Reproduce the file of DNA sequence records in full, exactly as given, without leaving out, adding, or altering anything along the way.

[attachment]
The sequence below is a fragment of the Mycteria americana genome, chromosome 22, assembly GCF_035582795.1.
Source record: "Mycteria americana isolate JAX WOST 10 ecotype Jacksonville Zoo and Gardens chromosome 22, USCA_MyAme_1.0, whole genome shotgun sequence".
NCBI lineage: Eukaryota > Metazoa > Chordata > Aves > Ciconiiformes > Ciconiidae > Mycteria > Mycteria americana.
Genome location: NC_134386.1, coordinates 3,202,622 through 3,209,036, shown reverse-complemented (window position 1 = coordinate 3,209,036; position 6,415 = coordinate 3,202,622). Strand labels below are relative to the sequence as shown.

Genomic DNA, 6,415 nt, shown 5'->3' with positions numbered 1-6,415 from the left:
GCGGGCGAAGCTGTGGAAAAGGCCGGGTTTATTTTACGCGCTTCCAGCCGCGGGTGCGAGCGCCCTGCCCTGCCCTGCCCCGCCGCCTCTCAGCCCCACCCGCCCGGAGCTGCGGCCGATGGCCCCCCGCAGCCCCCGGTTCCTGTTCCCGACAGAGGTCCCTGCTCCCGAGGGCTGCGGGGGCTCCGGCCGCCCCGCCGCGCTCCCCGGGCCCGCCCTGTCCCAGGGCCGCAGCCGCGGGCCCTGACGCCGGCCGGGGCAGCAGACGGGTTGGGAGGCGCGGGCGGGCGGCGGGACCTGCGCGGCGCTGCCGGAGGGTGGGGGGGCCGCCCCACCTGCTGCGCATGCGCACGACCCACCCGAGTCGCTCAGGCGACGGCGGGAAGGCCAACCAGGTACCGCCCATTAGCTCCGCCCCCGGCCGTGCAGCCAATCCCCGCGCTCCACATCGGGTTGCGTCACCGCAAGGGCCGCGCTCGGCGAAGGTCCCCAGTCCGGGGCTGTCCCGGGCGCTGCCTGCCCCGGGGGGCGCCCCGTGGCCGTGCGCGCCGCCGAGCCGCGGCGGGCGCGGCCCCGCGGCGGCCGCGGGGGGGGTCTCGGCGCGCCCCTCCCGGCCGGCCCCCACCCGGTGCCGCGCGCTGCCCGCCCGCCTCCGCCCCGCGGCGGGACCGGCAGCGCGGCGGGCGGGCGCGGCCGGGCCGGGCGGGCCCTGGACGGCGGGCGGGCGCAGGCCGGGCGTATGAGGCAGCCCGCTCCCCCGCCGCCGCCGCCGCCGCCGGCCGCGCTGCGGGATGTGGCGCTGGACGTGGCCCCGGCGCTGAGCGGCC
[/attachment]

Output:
The sequence below is a fragment of the Mycteria americana genome, chromosome 22, assembly GCF_035582795.1.
Source record: "Mycteria americana isolate JAX WOST 10 ecotype Jacksonville Zoo and Gardens chromosome 22, USCA_MyAme_1.0, whole genome shotgun sequence".
NCBI lineage: Eukaryota > Metazoa > Chordata > Aves > Ciconiiformes > Ciconiidae > Mycteria > Mycteria americana.
Genome location: NC_134386.1, coordinates 3,202,622 through 3,209,036, shown reverse-complemented (window position 1 = coordinate 3,209,036; position 6,415 = coordinate 3,202,622). Strand labels below are relative to the sequence as shown.

Genomic DNA, 6,415 nt, shown 5'->3' with positions numbered 1-6,415 from the left:
GCGGGCGAAGCTGTGGAAAAGGCCGGGTTTATTTTACGCGCTTCCAGCCGCGGGTGCGAGCGCCCTGCCCTGCCCTGCCCCGCCGCCTCTCAGCCCCACCCGCCCGGAGCTGCGGCCGATGGCCCCCCGCAGCCCCCGGTTCCTGTTCCCGACAGAGGTCCCTGCTCCCGAGGGCTGCGGGGGCTCCGGCCGCCCCGCCGCGCTCCCCGGGCCCGCCCTGTCCCAGGGCCGCAGCCGCGGGCCCTGACGCCGGCCGGGGCAGCAGACGGGTTGGGAGGCGCGGGCGGGCGGCGGGACCTGCGCGGCGCTGCCGGAGGGTGGGGGGGCCGCCCCACCTGCTGCGCATGCGCACGACCCACCCGAGTCGCTCAGGCGACGGCGGGAAGGCCAACCAGGTACCGCCCATTAGCTCCGCCCCCGGCCGTGCAGCCAATCCCCGCGCTCCACATCGGGTTGCGTCACCGCAAGGGCCGCGCTCGGCGAAGGTCCCCAGTCCGGGGCTGTCCCGGGCGCTGCCTGCCCCGGGGGGCGCCCCGTGGCCGTGCGCGCCGCCGAGCCGCGGCGGGCGCGGCCCCGCGGCGGCCGCGGGGGGGGTCTCGGCGCGCCCCTCCCGGCCGGCCCCCACCCGGTGCCGCGCGCTGCCCGCCCGCCTCCGCCCCGCGGCGGGACCGGCAGCGCGGCGGGCGGGCGCGGCCGGGCCGGGCGGGCCCTGGACGGCGGGCGGGCGCAGGCCGGGCGTATGAGGCAGCCCGCTCCCCCGCCGCCGCCGCCGCCGCCGGCCGCGCTGCGGGATGTGGCGCTGGACGTGGCCCCGGCGCTGAGCGGCC